Don’t EVER get into a 1v2. This will happen if one of you is too far forward of the other, and both of the other champions are able to hit you. This means they’re side by side, while you’re one in front of the other. Very bad.
Even then, if you’re ahead of your partner and so is an opponent, you’ll just get a 1v1, and what good is that if you can’t win it?
Know your blue line, and plan to leave before you get there.
If you overstay your mana bar, you’re headed straight for a trap. You won’t have the waveclear to keep up with autos only, so you’ll get pinned to your tower. The next wave will arrive before you’re done with this one, and you’re stuck. If you refuse to let one wave go, you’ll end up staying for three or more as you desperately try to waveclear to get your gold.
And when you’re waveclearing, you’re not fighting. The other guy can beat you easily with no abilities to defend yourself, or he can go try to win elsewhere knowing you can’t respond. It’s never okay to be sitting there farming while your team is losing the game elsewhere, so don’t get into that situation: be prepared for when you need to back off for more mana, and get out sooner rather than later. It’s much better to lose one wave then two or three.
You can move in at any time if your red line is bigger than his.
This isn’t exactly obvious, but you don’t need to have your opponent low enough for you to hit everything to kill him. You just need to have more left when all abilities are used and it’s down to autos than he does. He will then be facing flash or die, and the former’s no good if you’ve got yours and you’re far enough from his tower.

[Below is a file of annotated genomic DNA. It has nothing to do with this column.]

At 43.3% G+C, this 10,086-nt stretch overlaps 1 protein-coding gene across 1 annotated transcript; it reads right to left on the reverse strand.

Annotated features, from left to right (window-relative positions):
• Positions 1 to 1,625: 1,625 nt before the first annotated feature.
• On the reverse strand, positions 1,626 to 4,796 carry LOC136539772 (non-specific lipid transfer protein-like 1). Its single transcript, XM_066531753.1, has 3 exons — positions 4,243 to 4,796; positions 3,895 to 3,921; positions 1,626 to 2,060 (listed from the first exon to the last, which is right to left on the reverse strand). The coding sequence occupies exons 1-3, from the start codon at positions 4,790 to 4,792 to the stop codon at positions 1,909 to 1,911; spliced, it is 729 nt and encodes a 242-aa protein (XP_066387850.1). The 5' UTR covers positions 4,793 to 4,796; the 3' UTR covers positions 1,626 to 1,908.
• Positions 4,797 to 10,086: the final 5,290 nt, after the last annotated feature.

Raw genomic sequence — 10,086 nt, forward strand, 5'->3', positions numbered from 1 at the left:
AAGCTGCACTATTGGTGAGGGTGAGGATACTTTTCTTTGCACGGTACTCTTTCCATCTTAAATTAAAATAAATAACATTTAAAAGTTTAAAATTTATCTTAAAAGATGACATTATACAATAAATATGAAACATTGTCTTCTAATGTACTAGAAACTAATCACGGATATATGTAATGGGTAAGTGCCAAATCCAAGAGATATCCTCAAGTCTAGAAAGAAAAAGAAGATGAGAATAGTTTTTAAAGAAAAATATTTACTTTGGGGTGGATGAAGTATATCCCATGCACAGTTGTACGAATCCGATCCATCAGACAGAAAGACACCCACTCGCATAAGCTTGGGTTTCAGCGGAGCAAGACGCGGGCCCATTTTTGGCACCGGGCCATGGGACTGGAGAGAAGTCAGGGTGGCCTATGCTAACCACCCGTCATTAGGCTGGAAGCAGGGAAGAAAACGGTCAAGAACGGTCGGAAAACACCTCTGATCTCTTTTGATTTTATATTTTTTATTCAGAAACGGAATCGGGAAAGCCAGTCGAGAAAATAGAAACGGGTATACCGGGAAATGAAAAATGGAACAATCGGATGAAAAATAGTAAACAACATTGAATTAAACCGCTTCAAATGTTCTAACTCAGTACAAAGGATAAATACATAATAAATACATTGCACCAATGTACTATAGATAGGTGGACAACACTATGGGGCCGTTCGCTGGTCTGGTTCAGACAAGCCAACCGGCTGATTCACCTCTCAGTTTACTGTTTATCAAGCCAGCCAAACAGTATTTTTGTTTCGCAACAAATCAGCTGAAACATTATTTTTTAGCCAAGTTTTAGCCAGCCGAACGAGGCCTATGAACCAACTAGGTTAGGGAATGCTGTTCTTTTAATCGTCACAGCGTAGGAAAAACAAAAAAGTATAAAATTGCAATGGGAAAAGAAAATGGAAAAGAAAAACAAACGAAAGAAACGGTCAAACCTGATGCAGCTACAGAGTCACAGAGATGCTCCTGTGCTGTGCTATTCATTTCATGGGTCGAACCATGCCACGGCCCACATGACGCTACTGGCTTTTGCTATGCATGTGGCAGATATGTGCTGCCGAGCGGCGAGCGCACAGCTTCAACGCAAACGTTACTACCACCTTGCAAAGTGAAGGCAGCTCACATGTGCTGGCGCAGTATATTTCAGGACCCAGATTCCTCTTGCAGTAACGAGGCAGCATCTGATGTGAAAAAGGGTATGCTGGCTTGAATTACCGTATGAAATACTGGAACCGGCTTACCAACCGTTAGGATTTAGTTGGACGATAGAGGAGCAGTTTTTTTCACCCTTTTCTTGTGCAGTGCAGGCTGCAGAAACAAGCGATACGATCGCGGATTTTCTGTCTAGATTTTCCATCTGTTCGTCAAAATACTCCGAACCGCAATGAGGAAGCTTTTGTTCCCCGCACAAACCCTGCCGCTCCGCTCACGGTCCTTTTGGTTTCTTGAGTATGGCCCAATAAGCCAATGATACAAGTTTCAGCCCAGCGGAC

This requires a lot of champion knowledge, and with that website it may even be worth making a spreadsheet for every champion’s max damage on demand. If only I had the time...or the desire to touch Excel away from my day job…
If your defense is a dodge and your opponent’s key ability is a skillshot, abuse it as long as you will not be ganked.
When I was five years old, I played Contra on the NES. A LOT. Some sections where there was so much going on were hard, and I’d be glad I had used the Konami code. But, against one enemy or one bullet, I couldn’t possibly lose. I had enough reflexes and awareness that all I had to do was press the A button to jump or the down button to go prone, and I couldn’t possibly die.
You’ll need your defense ability to survive a gank, but if you see the jungler elsewhere or you’re far enough back to be ungankable, abuse that shit. Hooks aren’t instantaneous. Blitzcrank has no hope of hitting you with that hook if you’re Lucian or Graves, and you have the reflexes and awareness that I had when I was five. Even Sivir’s spellshield works for this...she laughs at hook supports. Either they stand there and don’t use their skillshot, so you can shoot them. Or, they use it and you dodge...and you still shoot them.
THE OVER/UNDER FOR TL/DR REQUESTS IN THE COMMENTS IS 3.5
This guide’s more skimmable than the others, and I hope having to make up some terms wasn’t too much of a problem. But, hopefully you’ll see that laning is a game of choices, more so than a game of champion selection or mechanics. Before you leave, I do have one last bit of advice for you:
Don’t overcommit to a decision. Be ready to change up at the drop of a hat.
One autoattack from the opponent can change the next faceoff from first into a last. Your opponent can change his disposition suddenly, and you’ve got to react to this. If you see that superpassive opponent finally walk forward for no reason, it’s your own damn fault if his jungler’s gank succeeds.
Things change, things aren’t set in stone, and be willing to adapt with the situation. Unfortunately, it’s fast paced and it’s hard, and it might not be for everyone. If it’s not for you, well, you could always take up jungling.